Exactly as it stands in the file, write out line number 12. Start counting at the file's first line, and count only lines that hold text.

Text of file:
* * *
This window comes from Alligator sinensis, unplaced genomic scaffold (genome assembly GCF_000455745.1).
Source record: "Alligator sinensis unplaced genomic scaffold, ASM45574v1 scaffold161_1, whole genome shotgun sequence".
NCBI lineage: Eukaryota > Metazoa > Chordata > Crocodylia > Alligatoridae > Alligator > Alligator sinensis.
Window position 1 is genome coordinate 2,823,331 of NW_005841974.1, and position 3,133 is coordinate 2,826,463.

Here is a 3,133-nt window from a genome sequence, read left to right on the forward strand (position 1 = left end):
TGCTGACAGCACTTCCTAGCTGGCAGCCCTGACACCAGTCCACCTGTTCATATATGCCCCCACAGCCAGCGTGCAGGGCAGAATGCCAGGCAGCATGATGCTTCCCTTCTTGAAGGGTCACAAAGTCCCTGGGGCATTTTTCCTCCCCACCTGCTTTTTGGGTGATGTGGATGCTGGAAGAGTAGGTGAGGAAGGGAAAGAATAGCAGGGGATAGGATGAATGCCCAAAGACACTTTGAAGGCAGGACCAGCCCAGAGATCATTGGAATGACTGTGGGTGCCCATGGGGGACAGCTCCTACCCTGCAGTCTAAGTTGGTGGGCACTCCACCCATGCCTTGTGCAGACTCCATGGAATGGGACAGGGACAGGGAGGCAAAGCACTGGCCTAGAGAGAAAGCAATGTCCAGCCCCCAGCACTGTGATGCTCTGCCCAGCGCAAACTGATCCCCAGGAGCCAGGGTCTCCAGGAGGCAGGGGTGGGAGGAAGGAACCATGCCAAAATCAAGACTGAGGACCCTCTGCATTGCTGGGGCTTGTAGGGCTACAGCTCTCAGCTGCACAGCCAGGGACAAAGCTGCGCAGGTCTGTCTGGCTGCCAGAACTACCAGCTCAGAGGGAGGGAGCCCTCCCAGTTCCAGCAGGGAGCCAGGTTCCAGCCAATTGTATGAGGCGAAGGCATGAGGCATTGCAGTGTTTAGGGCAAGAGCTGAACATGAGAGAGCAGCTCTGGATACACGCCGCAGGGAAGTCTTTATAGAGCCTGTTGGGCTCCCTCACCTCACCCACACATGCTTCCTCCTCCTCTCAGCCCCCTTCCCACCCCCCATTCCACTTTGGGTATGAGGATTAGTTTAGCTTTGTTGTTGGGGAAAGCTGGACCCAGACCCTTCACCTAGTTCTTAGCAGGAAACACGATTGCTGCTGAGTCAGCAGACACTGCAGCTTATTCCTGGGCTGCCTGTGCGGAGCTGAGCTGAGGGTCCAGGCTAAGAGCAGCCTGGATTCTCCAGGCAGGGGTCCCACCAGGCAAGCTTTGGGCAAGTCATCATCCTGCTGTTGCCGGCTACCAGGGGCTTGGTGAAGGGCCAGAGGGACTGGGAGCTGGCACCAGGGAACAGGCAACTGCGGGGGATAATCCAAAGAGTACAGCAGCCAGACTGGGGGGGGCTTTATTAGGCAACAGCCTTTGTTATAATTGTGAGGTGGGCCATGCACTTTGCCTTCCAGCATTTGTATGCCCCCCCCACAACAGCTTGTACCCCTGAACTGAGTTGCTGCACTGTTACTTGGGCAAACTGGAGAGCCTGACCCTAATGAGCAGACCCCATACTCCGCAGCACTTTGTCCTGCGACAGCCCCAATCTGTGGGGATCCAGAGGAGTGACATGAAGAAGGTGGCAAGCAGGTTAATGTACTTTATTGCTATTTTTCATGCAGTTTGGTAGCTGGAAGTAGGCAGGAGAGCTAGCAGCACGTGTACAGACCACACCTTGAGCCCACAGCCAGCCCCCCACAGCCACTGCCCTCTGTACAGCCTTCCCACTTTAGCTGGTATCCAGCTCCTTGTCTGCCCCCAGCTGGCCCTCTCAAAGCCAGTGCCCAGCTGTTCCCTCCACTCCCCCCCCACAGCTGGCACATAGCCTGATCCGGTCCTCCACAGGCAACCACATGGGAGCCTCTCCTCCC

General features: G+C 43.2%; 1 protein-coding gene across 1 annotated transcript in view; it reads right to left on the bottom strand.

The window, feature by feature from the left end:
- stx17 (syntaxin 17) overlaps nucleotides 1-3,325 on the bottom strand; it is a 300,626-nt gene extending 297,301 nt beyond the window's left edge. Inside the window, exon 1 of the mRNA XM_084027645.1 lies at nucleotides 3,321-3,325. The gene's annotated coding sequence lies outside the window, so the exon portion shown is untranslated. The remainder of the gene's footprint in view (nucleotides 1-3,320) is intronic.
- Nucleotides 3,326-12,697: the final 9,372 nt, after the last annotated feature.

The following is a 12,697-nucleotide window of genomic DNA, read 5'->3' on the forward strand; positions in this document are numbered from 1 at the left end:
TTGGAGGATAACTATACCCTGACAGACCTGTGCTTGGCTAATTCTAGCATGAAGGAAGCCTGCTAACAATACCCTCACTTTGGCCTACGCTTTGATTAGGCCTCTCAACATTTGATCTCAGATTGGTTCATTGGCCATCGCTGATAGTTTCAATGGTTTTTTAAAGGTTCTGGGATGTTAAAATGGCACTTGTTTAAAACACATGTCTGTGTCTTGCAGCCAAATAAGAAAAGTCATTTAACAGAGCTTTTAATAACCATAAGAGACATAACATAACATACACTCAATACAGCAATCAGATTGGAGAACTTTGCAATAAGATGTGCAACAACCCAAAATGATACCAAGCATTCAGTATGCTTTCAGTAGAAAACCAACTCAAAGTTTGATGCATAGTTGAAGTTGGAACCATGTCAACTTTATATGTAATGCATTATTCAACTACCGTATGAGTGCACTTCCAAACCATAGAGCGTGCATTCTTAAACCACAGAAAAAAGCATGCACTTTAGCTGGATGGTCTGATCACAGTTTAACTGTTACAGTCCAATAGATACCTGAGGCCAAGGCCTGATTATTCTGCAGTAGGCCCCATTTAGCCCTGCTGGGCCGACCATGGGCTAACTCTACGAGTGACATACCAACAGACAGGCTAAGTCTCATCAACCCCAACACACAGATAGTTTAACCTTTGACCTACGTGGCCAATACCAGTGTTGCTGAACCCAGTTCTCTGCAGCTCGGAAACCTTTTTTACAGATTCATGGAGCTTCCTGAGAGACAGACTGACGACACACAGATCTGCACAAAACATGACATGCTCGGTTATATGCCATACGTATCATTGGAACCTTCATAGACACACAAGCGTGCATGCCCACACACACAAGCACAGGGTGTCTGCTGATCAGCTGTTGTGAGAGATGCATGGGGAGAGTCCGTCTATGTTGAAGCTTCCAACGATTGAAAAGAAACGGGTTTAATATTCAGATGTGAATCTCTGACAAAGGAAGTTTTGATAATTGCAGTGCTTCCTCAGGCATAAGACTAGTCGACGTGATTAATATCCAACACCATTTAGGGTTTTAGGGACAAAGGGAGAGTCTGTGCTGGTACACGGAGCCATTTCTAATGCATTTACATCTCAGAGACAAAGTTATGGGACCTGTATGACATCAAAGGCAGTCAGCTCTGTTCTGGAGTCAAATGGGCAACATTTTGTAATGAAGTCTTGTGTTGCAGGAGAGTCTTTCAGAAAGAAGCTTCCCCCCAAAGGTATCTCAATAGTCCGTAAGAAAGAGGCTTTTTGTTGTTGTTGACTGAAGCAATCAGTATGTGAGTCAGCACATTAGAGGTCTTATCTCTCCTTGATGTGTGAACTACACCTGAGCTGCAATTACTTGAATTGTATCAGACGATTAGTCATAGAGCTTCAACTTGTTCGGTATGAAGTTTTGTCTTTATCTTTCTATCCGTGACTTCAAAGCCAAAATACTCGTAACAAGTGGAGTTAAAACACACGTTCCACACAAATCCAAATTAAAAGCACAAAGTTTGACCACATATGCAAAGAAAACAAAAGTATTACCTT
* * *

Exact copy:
TTGGAGGATAACTATACCCTGACAGACCTGTGCTTGGCTAATTCTAGCATGAAGGAAGCCTGCTAACAATACCCTCACTTTGGCCTACGCTTTGATTAGGCCTCTCAACATTTGATCTCAGATTGGTTCATTGGCCATCGCTGATAGTTTCAATGGTTTTTTAAAGGTTCTGGGATGTTAAAATGGCACTTGTTTAAAACACATGTCTGTGTCTTGCAGCCAAATAAGAAAAGTCATTTAACAGAGCTTTTAATAACCATAAGAGACATAACATAACATACACTCAATACAGCAATCAGATTGGAGAACTTTGCAATAAGATGTGCAACAACCCAAAATGATACCAAGCATTCAGTATGCTTTCAGTAGAAAACCAACTCAAAGTTTGATGCATAGTTGAAGTTGGAACCATGTCAACTTTATATGTAATGCATTATTCAACTACCGTATGAGTGCACTTCCAAACCATAGAGCGTGCATTCTTAAACCACAGAAAAAAGCATGCACTTTAGCTGGATGGTCTGATCACAGTTTAACTGTTACAGTCCAATAGATACCTGAGGCCAAGGCCTGATTATTCTGCAGTAGGCCCCATTTAGCCCTGCTGGGCCGACCATGGGCTAACTCTACGAGTGACATACCAACAGACAGGCTAAGTCTCATCAACCCCAACACACAGATAGTTTAACCTTTGACCTACGTGGCCAATACCAGTGTTGCTGAACCCAGTTCTCTGCAGCTCGGAAACCTTTTTTACAGATTCATGGAGCTTCCTGAGAGACAGACTGACGACACACAGATCTGCACAAAACATGACATGCTCGGTTATATGCCATACGTATCATTGGAACCTTCATAGACACACAAGCGTGCATGCCCACACACACAAGCACAGGGTGTCTGCTGATCAGCTGTTGTGAGAGATGCATGGGGAGAGTCCGTCTATGTTGAAGCTTCCAACGATTGAAAAGAAACGGGTTTAATATTCAGATGTGAATCTCTGACAAAGGAAGTTTTGATAATTGCAGTGCTTCCTCAGGCATAAGACTAGTCGACGTGATTAATATCCAACACCATTTAGGGTTTTAGGGACAAAGGGAGAGTCTGTGCTGGTACACGGAGCCATTTCTAATGCATTTACATCTCAGAGACAAAGTTATGGGACCTGTATGACATCAAAGGCAGTCAGCTCTGTTCTGGAGTCAAATGGGCAACATTTTGTAATGAAGTCTTGTGTTGCAGGAGAGTCTTTCAGAAAGAAGCTTCCCCCCAAAGGTATCTCAATAGTCCGTAAGAAAGAGGCTTTTTGTTGTTGTTGACTGAAGCAATCAGTATGTGAGTCAGCACATTAGAGGTCTTATCTCTCCTTGATGTGTGAACTACACCTGAGCTGCAATTACTTGAATTGTATCAGACGATTAGTCATAGAGCTTCAACTTGTTCGGTATGAAGTTTTGTCTTTATCTTTCTATCCGTGACTTCAAAGCCAAAATACTCGTAACAAGTGGAGTTAAAACACACGTTCCACACAAATCCAAATTAAAAGCACAAAGTTTGACCACATATGCAAAGAAAACAAAAGTATTACCTT